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Thursday, September 12, 2013

Hedge apples - friend or foe?

Hedge apple

I found my first hedge apple on the road this morning. If you live in the middle of the US, you’re probably familiar with hedge apples (or hedge balls) – those grapefruit-sized knobby green balls that fall from the hedge trees (also called Osage Orange).

September is their “falling off the tree” month and I’m once again questioning their purpose in the great scheme of nature.

As a child, I learned that farmers used to plant hedgerows as a windbreak and instead of building fences. With the thick branches and long thorns, it successfully kept livestock out.

The hedge tree is a cousin to the mulberry. The trees can be either male or female, with only the female producing its fruit.

Are hedge apples good for pest control? The debate is ongoing. People place them around their foundations and in their basements to keep the little critters (spiders, cockroaches and such) away. I can remember my dad and uncles using them. If you own a pet, they may be good for flea control.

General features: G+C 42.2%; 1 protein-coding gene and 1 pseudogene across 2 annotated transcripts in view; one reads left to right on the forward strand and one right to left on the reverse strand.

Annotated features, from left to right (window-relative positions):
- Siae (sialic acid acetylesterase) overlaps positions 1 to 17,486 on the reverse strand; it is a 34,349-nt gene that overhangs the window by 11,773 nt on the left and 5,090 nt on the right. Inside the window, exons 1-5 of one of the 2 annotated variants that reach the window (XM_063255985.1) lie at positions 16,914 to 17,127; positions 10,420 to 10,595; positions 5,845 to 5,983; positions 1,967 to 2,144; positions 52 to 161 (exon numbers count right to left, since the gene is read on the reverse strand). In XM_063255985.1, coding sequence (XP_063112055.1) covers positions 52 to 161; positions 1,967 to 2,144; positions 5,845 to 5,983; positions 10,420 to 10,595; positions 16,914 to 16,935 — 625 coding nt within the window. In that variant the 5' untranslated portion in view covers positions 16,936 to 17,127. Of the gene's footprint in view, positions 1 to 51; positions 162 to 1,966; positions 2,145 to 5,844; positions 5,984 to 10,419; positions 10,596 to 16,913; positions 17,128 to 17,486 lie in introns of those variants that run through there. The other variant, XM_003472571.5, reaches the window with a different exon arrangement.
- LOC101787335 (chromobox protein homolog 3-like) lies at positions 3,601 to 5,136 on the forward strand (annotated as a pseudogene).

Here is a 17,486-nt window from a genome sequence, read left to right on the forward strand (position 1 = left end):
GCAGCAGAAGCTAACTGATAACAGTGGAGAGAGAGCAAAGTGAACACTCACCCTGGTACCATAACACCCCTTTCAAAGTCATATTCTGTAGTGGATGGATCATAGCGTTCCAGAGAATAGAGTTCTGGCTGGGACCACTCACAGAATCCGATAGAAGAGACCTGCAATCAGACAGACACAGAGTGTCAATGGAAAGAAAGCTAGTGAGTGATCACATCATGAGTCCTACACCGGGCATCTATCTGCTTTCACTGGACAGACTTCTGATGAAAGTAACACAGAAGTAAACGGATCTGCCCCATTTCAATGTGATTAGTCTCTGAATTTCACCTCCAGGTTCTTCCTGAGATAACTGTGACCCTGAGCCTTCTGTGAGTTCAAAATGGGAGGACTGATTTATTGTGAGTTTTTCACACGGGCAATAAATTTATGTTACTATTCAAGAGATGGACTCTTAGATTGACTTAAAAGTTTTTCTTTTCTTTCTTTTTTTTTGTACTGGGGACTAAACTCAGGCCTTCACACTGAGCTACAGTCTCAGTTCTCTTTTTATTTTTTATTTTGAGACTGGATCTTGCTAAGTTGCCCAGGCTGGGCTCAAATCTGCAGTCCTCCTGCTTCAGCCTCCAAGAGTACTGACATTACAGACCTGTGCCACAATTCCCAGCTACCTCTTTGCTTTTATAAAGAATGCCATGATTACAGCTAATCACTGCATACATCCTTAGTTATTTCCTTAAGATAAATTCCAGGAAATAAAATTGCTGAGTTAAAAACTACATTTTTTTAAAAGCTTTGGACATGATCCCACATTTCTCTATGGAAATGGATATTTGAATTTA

“All they’re good for is choking cows!” I’ve heard this comment from more than one farmer. The hedge apples aren’t poisonous but they do choke livestock by blocking the esophagus.

If you don’t want to pick them off the ground, you may find them for sale at your local farmers’ market.

Whatever their purpose, hedge apples appear every summer and fall off the trees every fall. If they can keep spiders away, I’m a fan.

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